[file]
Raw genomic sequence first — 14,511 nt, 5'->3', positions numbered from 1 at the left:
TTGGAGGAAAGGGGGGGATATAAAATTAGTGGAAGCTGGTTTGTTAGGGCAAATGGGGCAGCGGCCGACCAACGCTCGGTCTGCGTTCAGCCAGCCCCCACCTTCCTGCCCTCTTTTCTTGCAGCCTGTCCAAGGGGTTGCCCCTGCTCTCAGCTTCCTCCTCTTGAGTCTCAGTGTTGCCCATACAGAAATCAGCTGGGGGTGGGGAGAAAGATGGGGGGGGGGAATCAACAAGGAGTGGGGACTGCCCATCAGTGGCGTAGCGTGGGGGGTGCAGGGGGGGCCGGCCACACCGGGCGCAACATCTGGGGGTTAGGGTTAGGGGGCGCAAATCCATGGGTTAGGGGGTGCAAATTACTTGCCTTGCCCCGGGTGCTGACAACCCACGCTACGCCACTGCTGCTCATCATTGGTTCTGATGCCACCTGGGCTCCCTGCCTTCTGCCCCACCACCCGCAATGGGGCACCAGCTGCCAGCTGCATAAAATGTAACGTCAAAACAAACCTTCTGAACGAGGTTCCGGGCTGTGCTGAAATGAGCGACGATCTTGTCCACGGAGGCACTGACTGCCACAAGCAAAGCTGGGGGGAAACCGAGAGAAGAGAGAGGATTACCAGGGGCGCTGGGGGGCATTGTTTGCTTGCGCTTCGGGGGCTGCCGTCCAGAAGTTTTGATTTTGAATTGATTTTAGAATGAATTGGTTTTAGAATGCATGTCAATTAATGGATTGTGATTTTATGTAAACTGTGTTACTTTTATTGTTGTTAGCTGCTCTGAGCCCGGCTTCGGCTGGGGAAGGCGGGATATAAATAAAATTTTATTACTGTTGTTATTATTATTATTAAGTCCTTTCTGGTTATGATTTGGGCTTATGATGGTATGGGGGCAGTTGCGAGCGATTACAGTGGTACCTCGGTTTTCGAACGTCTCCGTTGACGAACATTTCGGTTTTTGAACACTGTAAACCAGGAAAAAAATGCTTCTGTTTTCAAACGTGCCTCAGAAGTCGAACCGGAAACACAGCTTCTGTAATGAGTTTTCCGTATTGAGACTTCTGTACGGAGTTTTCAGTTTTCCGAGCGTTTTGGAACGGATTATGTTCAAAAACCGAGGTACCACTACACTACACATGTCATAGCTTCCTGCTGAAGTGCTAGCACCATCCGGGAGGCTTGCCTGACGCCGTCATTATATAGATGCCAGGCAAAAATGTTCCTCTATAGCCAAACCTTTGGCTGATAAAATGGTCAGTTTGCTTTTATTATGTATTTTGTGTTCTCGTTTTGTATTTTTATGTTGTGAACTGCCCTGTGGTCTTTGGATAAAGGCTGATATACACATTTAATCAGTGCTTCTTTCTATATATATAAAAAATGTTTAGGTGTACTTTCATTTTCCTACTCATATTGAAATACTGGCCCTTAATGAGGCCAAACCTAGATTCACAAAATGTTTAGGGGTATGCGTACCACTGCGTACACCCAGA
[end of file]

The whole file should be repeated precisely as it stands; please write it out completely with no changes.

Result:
Raw genomic sequence first — 14,511 nt, 5'->3', positions numbered from 1 at the left:
TTGGAGGAAAGGGGGGGATATAAAATTAGTGGAAGCTGGTTTGTTAGGGCAAATGGGGCAGCGGCCGACCAACGCTCGGTCTGCGTTCAGCCAGCCCCCACCTTCCTGCCCTCTTTTCTTGCAGCCTGTCCAAGGGGTTGCCCCTGCTCTCAGCTTCCTCCTCTTGAGTCTCAGTGTTGCCCATACAGAAATCAGCTGGGGGTGGGGAGAAAGATGGGGGGGGGGAATCAACAAGGAGTGGGGACTGCCCATCAGTGGCGTAGCGTGGGGGGTGCAGGGGGGGCCGGCCACACCGGGCGCAACATCTGGGGGTTAGGGTTAGGGGGCGCAAATCCATGGGTTAGGGGGTGCAAATTACTTGCCTTGCCCCGGGTGCTGACAACCCACGCTACGCCACTGCTGCTCATCATTGGTTCTGATGCCACCTGGGCTCCCTGCCTTCTGCCCCACCACCCGCAATGGGGCACCAGCTGCCAGCTGCATAAAATGTAACGTCAAAACAAACCTTCTGAACGAGGTTCCGGGCTGTGCTGAAATGAGCGACGATCTTGTCCACGGAGGCACTGACTGCCACAAGCAAAGCTGGGGGGAAACCGAGAGAAGAGAGAGGATTACCAGGGGCGCTGGGGGGCATTGTTTGCTTGCGCTTCGGGGGCTGCCGTCCAGAAGTTTTGATTTTGAATTGATTTTAGAATGAATTGGTTTTAGAATGCATGTCAATTAATGGATTGTGATTTTATGTAAACTGTGTTACTTTTATTGTTGTTAGCTGCTCTGAGCCCGGCTTCGGCTGGGGAAGGCGGGATATAAATAAAATTTTATTACTGTTGTTATTATTATTATTAAGTCCTTTCTGGTTATGATTTGGGCTTATGATGGTATGGGGGCAGTTGCGAGCGATTACAGTGGTACCTCGGTTTTCGAACGTCTCCGTTGACGAACATTTCGGTTTTTGAACACTGTAAACCAGGAAAAAAATGCTTCTGTTTTCAAACGTGCCTCAGAAGTCGAACCGGAAACACAGCTTCTGTAATGAGTTTTCCGTATTGAGACTTCTGTACGGAGTTTTCAGTTTTCCGAGCGTTTTGGAACGGATTATGTTCAAAAACCGAGGTACCACTACACTACACATGTCATAGCTTCCTGCTGAAGTGCTAGCACCATCCGGGAGGCTTGCCTGACGCCGTCATTATATAGATGCCAGGCAAAAATGTTCCTCTATAGCCAAACCTTTGGCTGATAAAATGGTCAGTTTGCTTTTATTATGTATTTTGTGTTCTCGTTTTGTATTTTTATGTTGTGAACTGCCCTGTGGTCTTTGGATAAAGGCTGATATACACATTTAATCAGTGCTTCTTTCTATATATATAAAAAATGTTTAGGTGTACTTTCATTTTCCTACTCATATTGAAATACTGGCCCTTAATGAGGCCAAACCTAGATTCACAAAATGTTTAGGGGTATGCGTACCACTGCGTACACCCAGA